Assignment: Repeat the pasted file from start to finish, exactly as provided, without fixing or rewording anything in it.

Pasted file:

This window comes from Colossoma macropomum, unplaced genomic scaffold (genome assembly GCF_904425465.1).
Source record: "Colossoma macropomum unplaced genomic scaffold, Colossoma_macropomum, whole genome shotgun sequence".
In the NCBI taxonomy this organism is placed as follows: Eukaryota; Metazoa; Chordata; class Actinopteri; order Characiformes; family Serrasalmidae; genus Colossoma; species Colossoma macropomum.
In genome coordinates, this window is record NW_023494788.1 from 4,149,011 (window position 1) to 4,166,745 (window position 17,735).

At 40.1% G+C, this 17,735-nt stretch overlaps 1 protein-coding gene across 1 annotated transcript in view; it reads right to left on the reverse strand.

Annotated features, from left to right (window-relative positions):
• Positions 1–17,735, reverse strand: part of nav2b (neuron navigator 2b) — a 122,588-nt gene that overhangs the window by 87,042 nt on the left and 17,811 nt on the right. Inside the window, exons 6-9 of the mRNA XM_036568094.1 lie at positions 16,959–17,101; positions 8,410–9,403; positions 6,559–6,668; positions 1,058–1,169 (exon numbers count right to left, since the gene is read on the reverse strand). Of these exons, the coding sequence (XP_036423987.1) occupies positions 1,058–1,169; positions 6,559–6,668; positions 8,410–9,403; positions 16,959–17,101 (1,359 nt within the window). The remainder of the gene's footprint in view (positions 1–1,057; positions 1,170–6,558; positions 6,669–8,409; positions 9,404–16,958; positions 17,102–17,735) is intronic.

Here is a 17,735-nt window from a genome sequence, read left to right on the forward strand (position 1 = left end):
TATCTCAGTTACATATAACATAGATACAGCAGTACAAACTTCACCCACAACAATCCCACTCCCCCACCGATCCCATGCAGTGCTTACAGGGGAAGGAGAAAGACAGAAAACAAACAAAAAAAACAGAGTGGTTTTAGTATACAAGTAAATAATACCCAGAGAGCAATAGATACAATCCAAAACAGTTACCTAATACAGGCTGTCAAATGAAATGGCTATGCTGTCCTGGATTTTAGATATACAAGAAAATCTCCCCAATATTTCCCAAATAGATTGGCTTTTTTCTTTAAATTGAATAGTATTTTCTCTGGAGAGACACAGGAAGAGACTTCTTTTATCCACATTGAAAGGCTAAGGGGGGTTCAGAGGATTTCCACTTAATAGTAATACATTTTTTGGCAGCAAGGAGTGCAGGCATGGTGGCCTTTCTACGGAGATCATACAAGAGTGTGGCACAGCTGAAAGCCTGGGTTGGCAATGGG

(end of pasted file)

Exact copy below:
This window comes from Colossoma macropomum, unplaced genomic scaffold (genome assembly GCF_904425465.1).
Source record: "Colossoma macropomum unplaced genomic scaffold, Colossoma_macropomum, whole genome shotgun sequence".
In the NCBI taxonomy this organism is placed as follows: Eukaryota; Metazoa; Chordata; class Actinopteri; order Characiformes; family Serrasalmidae; genus Colossoma; species Colossoma macropomum.
In genome coordinates, this window is record NW_023494788.1 from 4,149,011 (window position 1) to 4,166,745 (window position 17,735).

At 40.1% G+C, this 17,735-nt stretch overlaps 1 protein-coding gene across 1 annotated transcript in view; it reads right to left on the reverse strand.

Annotated features, from left to right (window-relative positions):
• Positions 1–17,735, reverse strand: part of nav2b (neuron navigator 2b) — a 122,588-nt gene that overhangs the window by 87,042 nt on the left and 17,811 nt on the right. Inside the window, exons 6-9 of the mRNA XM_036568094.1 lie at positions 16,959–17,101; positions 8,410–9,403; positions 6,559–6,668; positions 1,058–1,169 (exon numbers count right to left, since the gene is read on the reverse strand). Of these exons, the coding sequence (XP_036423987.1) occupies positions 1,058–1,169; positions 6,559–6,668; positions 8,410–9,403; positions 16,959–17,101 (1,359 nt within the window). The remainder of the gene's footprint in view (positions 1–1,057; positions 1,170–6,558; positions 6,669–8,409; positions 9,404–16,958; positions 17,102–17,735) is intronic.

Here is a 17,735-nt window from a genome sequence, read left to right on the forward strand (position 1 = left end):
TATCTCAGTTACATATAACATAGATACAGCAGTACAAACTTCACCCACAACAATCCCACTCCCCCACCGATCCCATGCAGTGCTTACAGGGGAAGGAGAAAGACAGAAAACAAACAAAAAAAACAGAGTGGTTTTAGTATACAAGTAAATAATACCCAGAGAGCAATAGATACAATCCAAAACAGTTACCTAATACAGGCTGTCAAATGAAATGGCTATGCTGTCCTGGATTTTAGATATACAAGAAAATCTCCCCAATATTTCCCAAATAGATTGGCTTTTTTCTTTAAATTGAATAGTATTTTCTCTGGAGAGACACAGGAAGAGACTTCTTTTATCCACATTGAAAGGCTAAGGGGGGTTCAGAGGATTTCCACTTAATAGTAATACATTTTTTGGCAGCAAGGAGTGCAGGCATGGTGGCCTTTCTACGGAGATCATACAAGAGTGTGGCACAGCTGAAAGCCTGGGTTGGCAATGGG